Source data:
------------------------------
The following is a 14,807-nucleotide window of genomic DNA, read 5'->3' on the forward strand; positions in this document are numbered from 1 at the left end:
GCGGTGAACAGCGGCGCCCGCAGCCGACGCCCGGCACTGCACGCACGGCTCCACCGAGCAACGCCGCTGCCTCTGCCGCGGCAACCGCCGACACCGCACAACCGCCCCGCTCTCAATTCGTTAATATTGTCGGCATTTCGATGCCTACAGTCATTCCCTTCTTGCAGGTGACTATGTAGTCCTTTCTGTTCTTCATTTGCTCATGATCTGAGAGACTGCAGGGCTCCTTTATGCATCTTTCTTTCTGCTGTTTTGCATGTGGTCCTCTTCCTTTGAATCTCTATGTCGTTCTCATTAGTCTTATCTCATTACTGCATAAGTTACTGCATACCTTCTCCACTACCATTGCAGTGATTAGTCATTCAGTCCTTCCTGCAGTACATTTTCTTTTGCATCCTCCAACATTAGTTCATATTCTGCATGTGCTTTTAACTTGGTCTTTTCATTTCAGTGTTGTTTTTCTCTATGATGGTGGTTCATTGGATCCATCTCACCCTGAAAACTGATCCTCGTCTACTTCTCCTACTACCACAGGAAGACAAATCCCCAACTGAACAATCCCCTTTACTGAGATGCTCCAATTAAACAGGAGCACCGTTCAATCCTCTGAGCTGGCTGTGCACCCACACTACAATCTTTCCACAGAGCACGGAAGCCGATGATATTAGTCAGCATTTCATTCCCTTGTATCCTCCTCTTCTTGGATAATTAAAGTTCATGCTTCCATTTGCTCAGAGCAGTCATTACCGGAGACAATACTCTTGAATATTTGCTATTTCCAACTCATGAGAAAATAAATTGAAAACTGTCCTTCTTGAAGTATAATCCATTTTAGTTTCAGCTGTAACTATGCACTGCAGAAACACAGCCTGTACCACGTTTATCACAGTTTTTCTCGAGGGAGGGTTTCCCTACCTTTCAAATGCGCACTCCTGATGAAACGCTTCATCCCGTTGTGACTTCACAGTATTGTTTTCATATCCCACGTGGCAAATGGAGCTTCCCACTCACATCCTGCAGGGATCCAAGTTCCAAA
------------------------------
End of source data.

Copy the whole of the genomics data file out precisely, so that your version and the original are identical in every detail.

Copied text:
The following is a 14,807-nucleotide window of genomic DNA, read 5'->3' on the forward strand; positions in this document are numbered from 1 at the left end:
GCGGTGAACAGCGGCGCCCGCAGCCGACGCCCGGCACTGCACGCACGGCTCCACCGAGCAACGCCGCTGCCTCTGCCGCGGCAACCGCCGACACCGCACAACCGCCCCGCTCTCAATTCGTTAATATTGTCGGCATTTCGATGCCTACAGTCATTCCCTTCTTGCAGGTGACTATGTAGTCCTTTCTGTTCTTCATTTGCTCATGATCTGAGAGACTGCAGGGCTCCTTTATGCATCTTTCTTTCTGCTGTTTTGCATGTGGTCCTCTTCCTTTGAATCTCTATGTCGTTCTCATTAGTCTTATCTCATTACTGCATAAGTTACTGCATACCTTCTCCACTACCATTGCAGTGATTAGTCATTCAGTCCTTCCTGCAGTACATTTTCTTTTGCATCCTCCAACATTAGTTCATATTCTGCATGTGCTTTTAACTTGGTCTTTTCATTTCAGTGTTGTTTTTCTCTATGATGGTGGTTCATTGGATCCATCTCACCCTGAAAACTGATCCTCGTCTACTTCTCCTACTACCACAGGAAGACAAATCCCCAACTGAACAATCCCCTTTACTGAGATGCTCCAATTAAACAGGAGCACCGTTCAATCCTCTGAGCTGGCTGTGCACCCACACTACAATCTTTCCACAGAGCACGGAAGCCGATGATATTAGTCAGCATTTCATTCCCTTGTATCCTCCTCTTCTTGGATAATTAAAGTTCATGCTTCCATTTGCTCAGAGCAGTCATTACCGGAGACAATACTCTTGAATATTTGCTATTTCCAACTCATGAGAAAATAAATTGAAAACTGTCCTTCTTGAAGTATAATCCATTTTAGTTTCAGCTGTAACTATGCACTGCAGAAACACAGCCTGTACCACGTTTATCACAGTTTTTCTCGAGGGAGGGTTTCCCTACCTTTCAAATGCGCACTCCTGATGAAACGCTTCATCCCGTTGTGACTTCACAGTATTGTTTTCATATCCCACGTGGCAAATGGAGCTTCCCACTCACATCCTGCAGGGATCCAAGTTCCAAA